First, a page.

Safe Places Report No. 1
The rampage of rioting and looting across the nation, combined with the Covid-19 pandemic, have turned our thinking about big cities upside-down. Whereas they were previously seen as the epitome of a civilized and exciting life, today they are viewed as harbingers of violence and death. That’s quite a turnaround.
Granted, once life returns to “normal” most people who live in big cities will opt to stay there, and they will probably convince themselves that this is borne out of necessity—jobs, family, the costs and burdens of relocation. But the smart ones will start making plans now for the big move and stick to it—and I hope that includes you.
Big cities are the last place you want to be when the next crisis comes—and the apocalyptic possibilities don’t seem that unthinkable now that our cities have faced the double whammy of riots and pandemic. Whether it’s another pandemic, cyberwar, biological warfare, or good old-fashioned nuclear war—or, for another possibility, the breakdown of society and an explosion of crime and violence due to depression and hyperinflation—you don’t want to be one of those ants stalled on the expressways trying desperately to get out at the last moment. You want to be safe and secure in your Safe Place.
Even if you presently live in a metropolitan-area suburb, you’re not out of danger. When the panicked mobs are fleeing the big city, the first place they’re liable to see—before their automobile runs out of gas—may be your comfy suburb and single-family home. And it will be a look of envy and desperation.
I don’t say this with pleasure. I’ve lived most of my adult life in Washington, D.C., and New York City, and took full advantage of the pleasures they gave me. My favorite cities to visit were San Francisco and Los Angeles. But that was then, and we are now living in a new era.
And I don’t say this to disparage the people living in big cities. I treasure my memories of the wonderful people I knew in those cities, especially the New York of my youth. But we were living in good times, normal times. When super-crises hit—and they are becoming more probable and frequent—those crises bring out the best and the worst in people. That’s true anywhere, even here in the good old U.S.A. And the big cities have more than their share of the worst, as has become obvious in recent weeks.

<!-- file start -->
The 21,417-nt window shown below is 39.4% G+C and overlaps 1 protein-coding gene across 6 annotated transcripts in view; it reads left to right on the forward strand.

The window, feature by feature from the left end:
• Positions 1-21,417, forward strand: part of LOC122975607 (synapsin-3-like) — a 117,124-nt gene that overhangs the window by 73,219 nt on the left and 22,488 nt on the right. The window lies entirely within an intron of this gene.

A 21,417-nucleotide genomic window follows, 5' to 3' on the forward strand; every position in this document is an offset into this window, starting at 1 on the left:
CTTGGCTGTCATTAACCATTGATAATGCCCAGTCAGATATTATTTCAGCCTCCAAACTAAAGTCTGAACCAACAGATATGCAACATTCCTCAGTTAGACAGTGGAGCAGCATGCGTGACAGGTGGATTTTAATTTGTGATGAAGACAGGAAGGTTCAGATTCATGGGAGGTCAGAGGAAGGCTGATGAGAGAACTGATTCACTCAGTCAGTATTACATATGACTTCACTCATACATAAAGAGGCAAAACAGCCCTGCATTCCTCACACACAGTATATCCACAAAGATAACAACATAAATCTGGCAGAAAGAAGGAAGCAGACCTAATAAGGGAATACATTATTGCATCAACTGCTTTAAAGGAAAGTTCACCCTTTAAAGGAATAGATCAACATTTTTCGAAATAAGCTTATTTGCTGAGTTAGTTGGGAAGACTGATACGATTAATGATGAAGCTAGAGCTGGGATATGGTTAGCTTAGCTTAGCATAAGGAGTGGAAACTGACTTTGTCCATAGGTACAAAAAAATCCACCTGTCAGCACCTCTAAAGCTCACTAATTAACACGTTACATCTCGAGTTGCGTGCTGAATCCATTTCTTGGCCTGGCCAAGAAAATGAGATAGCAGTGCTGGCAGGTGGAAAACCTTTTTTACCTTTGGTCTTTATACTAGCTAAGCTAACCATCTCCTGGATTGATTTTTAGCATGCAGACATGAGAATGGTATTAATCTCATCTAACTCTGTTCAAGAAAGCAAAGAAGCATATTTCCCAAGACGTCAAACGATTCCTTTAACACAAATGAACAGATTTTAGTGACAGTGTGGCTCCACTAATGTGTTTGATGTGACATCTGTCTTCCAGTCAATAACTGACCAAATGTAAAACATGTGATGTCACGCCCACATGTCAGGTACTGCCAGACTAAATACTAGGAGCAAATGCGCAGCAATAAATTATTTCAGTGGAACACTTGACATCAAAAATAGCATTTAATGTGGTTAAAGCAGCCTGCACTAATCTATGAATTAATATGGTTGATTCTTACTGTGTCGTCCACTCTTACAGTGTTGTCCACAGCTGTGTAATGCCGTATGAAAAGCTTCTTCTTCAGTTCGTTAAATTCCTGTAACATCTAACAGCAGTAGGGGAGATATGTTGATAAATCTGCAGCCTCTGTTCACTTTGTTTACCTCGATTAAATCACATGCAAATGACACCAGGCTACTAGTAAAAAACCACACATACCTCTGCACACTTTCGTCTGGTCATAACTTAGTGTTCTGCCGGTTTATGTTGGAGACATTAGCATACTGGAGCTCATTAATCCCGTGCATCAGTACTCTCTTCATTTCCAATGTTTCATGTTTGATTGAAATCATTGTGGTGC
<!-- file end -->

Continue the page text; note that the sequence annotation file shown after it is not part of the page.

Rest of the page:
A Long Time Ago, in Another Century…
I started my career as a book author in 1972 with the publication of Safe Places. Cities had been in flames after the Martin Luther King assassination, and crime rates were exploding. The reception was so enthusiastic, I followed this with several more Safe Places-themed relocation books, and that jump-started the publishing genre of finding desirable places to live. (Publications like U.S. News & World Report then made a lot more money off that theme than I did.)
My USP—Unique Selling Proposition in marketing parlance—was that I would discover places that were safe in terms of crime and also desirable places in which to live because of their vibrant community life. After all, even criminals are not interested in dying communities where there’s nothing worth stealing.
So far I’ve done extensive travel in 49 of our states. (I’m saving the best for last—hopefully this summer after travel has resumed.) I’ve probably driven over a million miles, investigating thousands of communities and rejecting all but the best.
This is the mission of my life. And it’s what I will bring to you in this series of Safe Places reports for RichardCYoung.com. We will consider what features to look for in your potential new home, ways to find the places that are tailored to you and your family’s specific needs and desires, and how to make the move when you find one.
We are blessed to live in a vast nation that offers an unparalleled variety of climates, topography, and people of endless backgrounds. This is also a nation where new beginnings are not only possible but encouraged. Let’s make this exciting journey of discovery together.